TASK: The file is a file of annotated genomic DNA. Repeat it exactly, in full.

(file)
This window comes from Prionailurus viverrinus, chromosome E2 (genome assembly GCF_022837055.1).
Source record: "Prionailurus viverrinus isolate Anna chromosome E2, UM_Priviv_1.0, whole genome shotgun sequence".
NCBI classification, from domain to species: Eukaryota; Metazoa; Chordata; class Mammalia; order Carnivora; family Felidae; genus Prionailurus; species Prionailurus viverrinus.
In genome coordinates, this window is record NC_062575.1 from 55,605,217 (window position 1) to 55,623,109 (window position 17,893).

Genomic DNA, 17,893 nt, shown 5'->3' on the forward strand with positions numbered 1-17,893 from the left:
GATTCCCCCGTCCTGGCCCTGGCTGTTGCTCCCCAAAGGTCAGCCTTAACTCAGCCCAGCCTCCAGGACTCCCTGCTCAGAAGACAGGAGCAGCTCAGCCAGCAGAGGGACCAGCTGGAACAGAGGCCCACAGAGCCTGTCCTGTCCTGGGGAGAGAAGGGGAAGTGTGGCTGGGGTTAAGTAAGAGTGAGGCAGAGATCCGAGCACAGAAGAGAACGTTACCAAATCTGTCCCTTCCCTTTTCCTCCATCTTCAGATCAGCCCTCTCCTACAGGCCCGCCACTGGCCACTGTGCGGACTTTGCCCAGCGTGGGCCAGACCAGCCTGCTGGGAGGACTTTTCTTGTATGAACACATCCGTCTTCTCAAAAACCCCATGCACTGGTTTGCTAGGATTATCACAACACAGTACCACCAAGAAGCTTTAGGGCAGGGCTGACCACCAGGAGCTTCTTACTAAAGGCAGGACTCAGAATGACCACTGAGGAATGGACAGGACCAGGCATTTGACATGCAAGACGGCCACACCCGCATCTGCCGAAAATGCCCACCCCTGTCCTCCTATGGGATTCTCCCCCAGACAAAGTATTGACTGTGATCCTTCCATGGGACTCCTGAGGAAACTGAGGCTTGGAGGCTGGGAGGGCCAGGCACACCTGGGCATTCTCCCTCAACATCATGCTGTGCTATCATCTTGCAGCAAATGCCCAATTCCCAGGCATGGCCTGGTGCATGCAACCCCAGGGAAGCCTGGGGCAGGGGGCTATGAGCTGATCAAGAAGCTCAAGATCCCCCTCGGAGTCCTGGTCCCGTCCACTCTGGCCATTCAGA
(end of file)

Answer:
This window comes from Prionailurus viverrinus, chromosome E2 (genome assembly GCF_022837055.1).
Source record: "Prionailurus viverrinus isolate Anna chromosome E2, UM_Priviv_1.0, whole genome shotgun sequence".
NCBI classification, from domain to species: Eukaryota; Metazoa; Chordata; class Mammalia; order Carnivora; family Felidae; genus Prionailurus; species Prionailurus viverrinus.
In genome coordinates, this window is record NC_062575.1 from 55,605,217 (window position 1) to 55,623,109 (window position 17,893).

Genomic DNA, 17,893 nt, shown 5'->3' on the forward strand with positions numbered 1-17,893 from the left:
GATTCCCCCGTCCTGGCCCTGGCTGTTGCTCCCCAAAGGTCAGCCTTAACTCAGCCCAGCCTCCAGGACTCCCTGCTCAGAAGACAGGAGCAGCTCAGCCAGCAGAGGGACCAGCTGGAACAGAGGCCCACAGAGCCTGTCCTGTCCTGGGGAGAGAAGGGGAAGTGTGGCTGGGGTTAAGTAAGAGTGAGGCAGAGATCCGAGCACAGAAGAGAACGTTACCAAATCTGTCCCTTCCCTTTTCCTCCATCTTCAGATCAGCCCTCTCCTACAGGCCCGCCACTGGCCACTGTGCGGACTTTGCCCAGCGTGGGCCAGACCAGCCTGCTGGGAGGACTTTTCTTGTATGAACACATCCGTCTTCTCAAAAACCCCATGCACTGGTTTGCTAGGATTATCACAACACAGTACCACCAAGAAGCTTTAGGGCAGGGCTGACCACCAGGAGCTTCTTACTAAAGGCAGGACTCAGAATGACCACTGAGGAATGGACAGGACCAGGCATTTGACATGCAAGACGGCCACACCCGCATCTGCCGAAAATGCCCACCCCTGTCCTCCTATGGGATTCTCCCCCAGACAAAGTATTGACTGTGATCCTTCCATGGGACTCCTGAGGAAACTGAGGCTTGGAGGCTGGGAGGGCCAGGCACACCTGGGCATTCTCCCTCAACATCATGCTGTGCTATCATCTTGCAGCAAATGCCCAATTCCCAGGCATGGCCTGGTGCATGCAACCCCAGGGAAGCCTGGGGCAGGGGGCTATGAGCTGATCAAGAAGCTCAAGATCCCCCTCGGAGTCCTGGTCCCGTCCACTCTGGCCATTCAGA